nature. But imitation is also an essential source of lessons and education. 'Imitation is a
distinctive feature of man from his childhood: imitation separates him from the animals and it is
through imitation that he acquires his earliest knowledge.'58 But a good example is needed if
imitation is to serve the cause of moral education: 'Without a good example there can be no
good imitation and that is true in all areas.'59 Some virtues and types of knowledge can only be
acquired through experience. This applies to prudence, for example, but also to physics:
While young men become geometricians and mathematicians and wise in matters like these, it is thought that a
young man of practical wisdom cannot be found. The cause is that such wisdom is concerned not only with
universals but with particulars, which become familiar from experience, but a young man has no experience. [...] one
might ask this question too, why a boy may become a mathematician, but not a philosopher or a physicist. Is it
because the objects of mathematics exist by abstraction, while the first principles of these other subjects come from
experience, and because young men have no conviction about the latter, but merely use the proper language, while
the essence of mathematical objects is plain enough to them?60
The effect of habit is based on the phenomenon of memory to which Aristotle devotes a text
included in the Parva Naturalia.61 He underscores the imaginative nature of memory and the
importance of repeated acts of recollection.
Education through reason complements education through habit. It is education in the
proper sense of the term including, specifically, the teaching of the sciences. Its aim is to impart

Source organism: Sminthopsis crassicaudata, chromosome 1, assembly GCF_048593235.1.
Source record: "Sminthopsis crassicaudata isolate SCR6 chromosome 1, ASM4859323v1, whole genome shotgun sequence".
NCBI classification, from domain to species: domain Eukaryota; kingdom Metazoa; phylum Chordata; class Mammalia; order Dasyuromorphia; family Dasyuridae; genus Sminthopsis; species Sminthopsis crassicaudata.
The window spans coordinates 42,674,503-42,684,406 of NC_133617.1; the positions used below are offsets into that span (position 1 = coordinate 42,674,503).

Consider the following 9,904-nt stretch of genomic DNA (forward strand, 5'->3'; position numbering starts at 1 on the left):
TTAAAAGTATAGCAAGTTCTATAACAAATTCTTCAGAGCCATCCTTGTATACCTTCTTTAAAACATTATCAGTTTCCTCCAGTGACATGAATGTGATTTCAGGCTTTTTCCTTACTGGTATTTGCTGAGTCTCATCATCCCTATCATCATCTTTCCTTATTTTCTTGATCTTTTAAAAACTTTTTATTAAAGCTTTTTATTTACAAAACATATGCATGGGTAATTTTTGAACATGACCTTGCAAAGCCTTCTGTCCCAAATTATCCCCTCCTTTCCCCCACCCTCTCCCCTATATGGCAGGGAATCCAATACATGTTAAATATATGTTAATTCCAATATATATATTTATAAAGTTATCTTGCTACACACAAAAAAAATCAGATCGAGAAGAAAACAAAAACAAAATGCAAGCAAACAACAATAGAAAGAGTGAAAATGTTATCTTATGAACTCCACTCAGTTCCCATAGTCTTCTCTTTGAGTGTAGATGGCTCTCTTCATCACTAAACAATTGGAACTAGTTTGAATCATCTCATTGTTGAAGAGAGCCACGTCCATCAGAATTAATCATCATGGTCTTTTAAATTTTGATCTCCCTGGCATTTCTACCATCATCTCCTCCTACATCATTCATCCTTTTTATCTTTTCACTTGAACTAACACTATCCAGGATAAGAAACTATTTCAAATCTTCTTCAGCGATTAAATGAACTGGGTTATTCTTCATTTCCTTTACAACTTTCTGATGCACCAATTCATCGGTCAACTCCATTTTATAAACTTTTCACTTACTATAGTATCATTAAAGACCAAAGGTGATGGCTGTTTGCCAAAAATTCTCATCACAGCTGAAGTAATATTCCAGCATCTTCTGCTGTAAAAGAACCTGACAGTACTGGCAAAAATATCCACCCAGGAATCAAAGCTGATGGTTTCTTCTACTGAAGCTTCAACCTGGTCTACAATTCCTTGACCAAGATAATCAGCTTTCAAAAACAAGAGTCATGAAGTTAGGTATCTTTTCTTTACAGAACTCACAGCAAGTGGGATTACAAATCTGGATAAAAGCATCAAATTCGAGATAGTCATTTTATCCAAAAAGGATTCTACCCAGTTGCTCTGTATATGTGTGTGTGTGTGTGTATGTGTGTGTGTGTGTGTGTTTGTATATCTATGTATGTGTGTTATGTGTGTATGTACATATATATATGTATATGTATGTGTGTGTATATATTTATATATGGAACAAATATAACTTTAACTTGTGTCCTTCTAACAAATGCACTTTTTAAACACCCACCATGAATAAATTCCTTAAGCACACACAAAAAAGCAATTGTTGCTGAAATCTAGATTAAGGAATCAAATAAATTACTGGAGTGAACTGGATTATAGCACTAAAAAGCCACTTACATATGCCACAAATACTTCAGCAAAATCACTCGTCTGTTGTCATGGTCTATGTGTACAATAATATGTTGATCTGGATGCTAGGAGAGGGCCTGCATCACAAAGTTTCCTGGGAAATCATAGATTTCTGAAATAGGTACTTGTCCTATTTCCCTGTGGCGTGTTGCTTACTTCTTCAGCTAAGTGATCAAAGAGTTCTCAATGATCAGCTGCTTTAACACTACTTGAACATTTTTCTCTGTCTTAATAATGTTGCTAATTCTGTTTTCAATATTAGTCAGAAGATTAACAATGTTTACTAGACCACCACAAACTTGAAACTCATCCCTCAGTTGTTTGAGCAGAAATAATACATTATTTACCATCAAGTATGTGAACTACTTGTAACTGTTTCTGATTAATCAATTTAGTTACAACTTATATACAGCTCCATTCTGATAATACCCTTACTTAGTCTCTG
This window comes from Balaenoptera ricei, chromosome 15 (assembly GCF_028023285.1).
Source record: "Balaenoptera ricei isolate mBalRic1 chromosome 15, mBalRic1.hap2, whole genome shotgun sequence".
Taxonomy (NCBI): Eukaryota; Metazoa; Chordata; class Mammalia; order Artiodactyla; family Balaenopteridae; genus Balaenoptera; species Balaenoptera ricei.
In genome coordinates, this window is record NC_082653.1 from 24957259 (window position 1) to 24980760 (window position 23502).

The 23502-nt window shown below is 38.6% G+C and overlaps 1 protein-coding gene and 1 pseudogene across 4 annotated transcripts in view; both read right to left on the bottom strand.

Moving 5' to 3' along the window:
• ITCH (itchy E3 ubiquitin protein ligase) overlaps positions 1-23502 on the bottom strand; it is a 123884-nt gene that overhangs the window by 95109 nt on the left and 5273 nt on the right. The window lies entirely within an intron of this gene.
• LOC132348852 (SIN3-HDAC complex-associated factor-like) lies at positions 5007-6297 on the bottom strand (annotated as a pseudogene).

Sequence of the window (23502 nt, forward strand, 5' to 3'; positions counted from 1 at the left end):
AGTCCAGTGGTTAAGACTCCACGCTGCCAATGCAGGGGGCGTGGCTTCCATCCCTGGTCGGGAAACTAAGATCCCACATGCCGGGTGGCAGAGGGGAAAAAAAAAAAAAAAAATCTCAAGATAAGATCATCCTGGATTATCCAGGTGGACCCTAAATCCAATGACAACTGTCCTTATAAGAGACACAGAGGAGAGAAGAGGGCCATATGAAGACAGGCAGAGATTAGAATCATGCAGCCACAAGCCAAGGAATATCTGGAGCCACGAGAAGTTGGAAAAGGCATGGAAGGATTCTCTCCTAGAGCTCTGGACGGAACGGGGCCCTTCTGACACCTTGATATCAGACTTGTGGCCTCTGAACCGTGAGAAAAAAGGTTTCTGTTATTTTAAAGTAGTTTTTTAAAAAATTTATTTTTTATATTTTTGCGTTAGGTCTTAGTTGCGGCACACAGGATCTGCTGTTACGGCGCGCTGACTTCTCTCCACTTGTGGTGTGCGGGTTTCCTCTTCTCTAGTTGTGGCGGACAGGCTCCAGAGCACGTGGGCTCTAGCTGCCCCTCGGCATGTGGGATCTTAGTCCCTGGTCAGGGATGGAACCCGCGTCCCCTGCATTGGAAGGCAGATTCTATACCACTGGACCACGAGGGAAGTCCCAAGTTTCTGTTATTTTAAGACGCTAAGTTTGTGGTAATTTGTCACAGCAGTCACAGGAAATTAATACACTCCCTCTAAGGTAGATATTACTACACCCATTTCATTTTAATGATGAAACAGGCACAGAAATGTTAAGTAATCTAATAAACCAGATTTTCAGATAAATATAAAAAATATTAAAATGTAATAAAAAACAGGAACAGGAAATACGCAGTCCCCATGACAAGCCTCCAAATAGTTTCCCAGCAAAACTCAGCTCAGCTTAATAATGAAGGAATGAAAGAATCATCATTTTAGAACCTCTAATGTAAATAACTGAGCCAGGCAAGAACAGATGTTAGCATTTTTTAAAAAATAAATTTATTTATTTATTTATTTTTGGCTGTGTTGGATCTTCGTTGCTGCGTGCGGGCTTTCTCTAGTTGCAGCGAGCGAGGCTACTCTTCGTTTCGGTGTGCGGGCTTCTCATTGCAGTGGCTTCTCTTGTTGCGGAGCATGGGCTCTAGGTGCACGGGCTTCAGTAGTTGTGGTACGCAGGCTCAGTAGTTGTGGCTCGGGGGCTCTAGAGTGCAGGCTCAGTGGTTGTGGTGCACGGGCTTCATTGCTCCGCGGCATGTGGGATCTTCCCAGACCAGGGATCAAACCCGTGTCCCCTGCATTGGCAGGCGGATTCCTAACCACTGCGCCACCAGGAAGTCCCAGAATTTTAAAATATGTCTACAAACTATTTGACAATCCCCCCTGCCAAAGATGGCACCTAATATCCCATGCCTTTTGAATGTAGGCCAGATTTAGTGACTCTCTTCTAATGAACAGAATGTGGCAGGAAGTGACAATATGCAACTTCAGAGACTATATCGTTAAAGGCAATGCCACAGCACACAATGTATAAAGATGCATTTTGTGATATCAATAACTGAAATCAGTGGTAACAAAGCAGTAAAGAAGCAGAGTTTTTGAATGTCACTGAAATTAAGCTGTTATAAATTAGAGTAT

an understanding of causes: 'To teach is to indicate the causes of all things.'62 Education through
reason is concerned with the universal, which surpasses experience. 'Men of experience know
that a thing is, but they do not know why it is, whereas men of learning know the reason and the
cause.'63
Language is the essential instrument of education: 'Language is the cause of the
education which we receive.'64 For that reason, hearing has an important role. 'The faculty of
learning belongs to the person who possesses the sense of hearing as well as memory.'65 One
recalls the role which Aristotle attributes to music in education. He draws a curious conclusion
from the link between hearing and education, observing that it is for that reason that 'blind
people are more intelligent than the deaf and dumb'.66 The place of the problem of language in
Aristotle's philosophical thinking is well known. To a large extent his philosophy amounts
simply to an analysis of the functions of language.
Education through reason is characterized by two methods: epagoge, or learning by